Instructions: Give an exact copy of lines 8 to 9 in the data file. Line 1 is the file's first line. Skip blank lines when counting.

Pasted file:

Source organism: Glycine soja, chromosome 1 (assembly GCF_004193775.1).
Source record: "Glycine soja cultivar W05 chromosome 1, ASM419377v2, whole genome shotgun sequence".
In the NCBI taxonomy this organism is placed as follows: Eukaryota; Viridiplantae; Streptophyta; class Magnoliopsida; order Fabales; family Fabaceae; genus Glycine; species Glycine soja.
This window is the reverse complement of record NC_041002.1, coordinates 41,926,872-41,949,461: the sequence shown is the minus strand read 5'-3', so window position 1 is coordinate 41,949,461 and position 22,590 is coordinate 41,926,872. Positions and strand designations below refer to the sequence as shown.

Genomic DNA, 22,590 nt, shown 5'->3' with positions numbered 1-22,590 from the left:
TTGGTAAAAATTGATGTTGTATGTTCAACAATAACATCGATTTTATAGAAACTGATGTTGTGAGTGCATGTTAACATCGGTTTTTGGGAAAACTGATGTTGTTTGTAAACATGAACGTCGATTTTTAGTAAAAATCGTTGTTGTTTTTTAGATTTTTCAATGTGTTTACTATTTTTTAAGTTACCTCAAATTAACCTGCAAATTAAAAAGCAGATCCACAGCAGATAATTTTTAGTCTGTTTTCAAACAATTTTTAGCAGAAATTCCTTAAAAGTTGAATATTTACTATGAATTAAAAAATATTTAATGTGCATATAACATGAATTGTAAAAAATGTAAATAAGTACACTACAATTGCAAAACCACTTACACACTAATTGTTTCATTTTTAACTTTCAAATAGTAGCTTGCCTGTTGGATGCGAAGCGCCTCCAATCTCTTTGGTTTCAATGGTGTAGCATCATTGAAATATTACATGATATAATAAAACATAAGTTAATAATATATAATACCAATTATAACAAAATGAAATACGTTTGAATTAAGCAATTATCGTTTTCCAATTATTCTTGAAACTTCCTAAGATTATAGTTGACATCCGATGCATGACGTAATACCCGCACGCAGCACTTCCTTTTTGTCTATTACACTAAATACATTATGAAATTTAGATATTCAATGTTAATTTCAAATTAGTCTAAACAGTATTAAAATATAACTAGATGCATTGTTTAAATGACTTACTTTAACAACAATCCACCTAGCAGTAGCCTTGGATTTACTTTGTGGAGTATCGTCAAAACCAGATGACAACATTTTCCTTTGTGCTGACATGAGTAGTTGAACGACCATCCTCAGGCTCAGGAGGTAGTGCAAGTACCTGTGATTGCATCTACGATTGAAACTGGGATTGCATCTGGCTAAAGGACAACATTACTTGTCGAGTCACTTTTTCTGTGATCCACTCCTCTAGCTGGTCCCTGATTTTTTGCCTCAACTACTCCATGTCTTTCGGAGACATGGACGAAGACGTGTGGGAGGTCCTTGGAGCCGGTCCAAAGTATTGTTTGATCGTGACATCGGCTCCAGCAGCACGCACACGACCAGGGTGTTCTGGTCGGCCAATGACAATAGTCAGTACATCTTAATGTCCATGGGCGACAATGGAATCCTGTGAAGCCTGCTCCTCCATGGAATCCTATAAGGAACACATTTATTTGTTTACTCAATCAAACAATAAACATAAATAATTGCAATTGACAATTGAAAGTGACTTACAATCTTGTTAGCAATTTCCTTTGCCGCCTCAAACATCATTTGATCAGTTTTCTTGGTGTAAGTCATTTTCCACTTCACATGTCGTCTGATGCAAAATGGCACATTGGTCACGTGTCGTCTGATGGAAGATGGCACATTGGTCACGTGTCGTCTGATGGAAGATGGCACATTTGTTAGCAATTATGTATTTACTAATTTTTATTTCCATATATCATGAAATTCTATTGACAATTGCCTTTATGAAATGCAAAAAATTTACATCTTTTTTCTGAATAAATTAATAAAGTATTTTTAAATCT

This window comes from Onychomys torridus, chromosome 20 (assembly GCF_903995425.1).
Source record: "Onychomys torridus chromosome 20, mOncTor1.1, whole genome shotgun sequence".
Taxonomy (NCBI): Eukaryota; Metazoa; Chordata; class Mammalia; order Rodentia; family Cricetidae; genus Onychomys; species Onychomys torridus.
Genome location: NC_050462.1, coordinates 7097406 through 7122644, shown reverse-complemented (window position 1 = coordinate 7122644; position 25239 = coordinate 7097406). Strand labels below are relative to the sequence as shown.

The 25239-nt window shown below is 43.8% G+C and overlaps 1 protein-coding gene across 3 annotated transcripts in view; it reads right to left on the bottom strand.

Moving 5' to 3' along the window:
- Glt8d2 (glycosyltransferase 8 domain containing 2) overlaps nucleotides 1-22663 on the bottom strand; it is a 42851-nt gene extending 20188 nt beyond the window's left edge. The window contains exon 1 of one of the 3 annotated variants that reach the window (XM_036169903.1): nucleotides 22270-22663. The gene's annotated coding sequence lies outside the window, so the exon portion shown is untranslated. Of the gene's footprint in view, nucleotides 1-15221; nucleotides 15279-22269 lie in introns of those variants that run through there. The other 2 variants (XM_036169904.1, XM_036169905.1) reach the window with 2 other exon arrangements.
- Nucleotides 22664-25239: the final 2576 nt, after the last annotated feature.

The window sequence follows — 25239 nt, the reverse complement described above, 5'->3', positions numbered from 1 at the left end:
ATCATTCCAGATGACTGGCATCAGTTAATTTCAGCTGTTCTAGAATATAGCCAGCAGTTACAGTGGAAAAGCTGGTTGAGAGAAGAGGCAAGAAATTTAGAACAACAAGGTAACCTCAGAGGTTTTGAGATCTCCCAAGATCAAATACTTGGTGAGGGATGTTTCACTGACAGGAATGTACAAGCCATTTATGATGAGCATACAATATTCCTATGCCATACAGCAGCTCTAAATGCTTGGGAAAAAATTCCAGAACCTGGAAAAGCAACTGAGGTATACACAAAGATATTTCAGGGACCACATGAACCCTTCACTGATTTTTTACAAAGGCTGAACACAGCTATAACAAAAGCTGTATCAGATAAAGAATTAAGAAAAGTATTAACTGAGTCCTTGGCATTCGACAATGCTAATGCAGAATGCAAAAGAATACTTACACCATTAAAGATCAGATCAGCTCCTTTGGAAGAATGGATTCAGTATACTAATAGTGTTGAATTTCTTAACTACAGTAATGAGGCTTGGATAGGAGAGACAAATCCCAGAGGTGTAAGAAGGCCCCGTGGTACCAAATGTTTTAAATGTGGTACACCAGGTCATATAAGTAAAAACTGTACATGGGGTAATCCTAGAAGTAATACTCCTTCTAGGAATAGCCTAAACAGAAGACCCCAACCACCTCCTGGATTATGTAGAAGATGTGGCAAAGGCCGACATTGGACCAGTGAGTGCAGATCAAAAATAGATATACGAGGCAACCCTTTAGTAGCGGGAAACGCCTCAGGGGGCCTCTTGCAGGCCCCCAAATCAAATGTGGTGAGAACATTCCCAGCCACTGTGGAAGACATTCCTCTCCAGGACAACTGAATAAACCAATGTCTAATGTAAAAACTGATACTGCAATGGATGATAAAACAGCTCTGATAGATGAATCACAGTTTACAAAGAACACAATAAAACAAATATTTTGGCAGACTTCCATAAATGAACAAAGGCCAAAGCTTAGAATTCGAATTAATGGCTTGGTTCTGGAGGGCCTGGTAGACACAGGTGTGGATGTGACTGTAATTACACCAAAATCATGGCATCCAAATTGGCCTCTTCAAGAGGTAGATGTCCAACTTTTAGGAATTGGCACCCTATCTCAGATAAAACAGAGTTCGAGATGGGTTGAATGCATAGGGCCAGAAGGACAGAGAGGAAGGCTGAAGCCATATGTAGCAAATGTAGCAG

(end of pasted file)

Source record: "Onychomys torridus chromosome 20, mOncTor1.1, whole genome shotgun sequence".
Taxonomy (NCBI): Eukaryota; Metazoa; Chordata; class Mammalia; order Rodentia; family Cricetidae; genus Onychomys; species Onychomys torridus.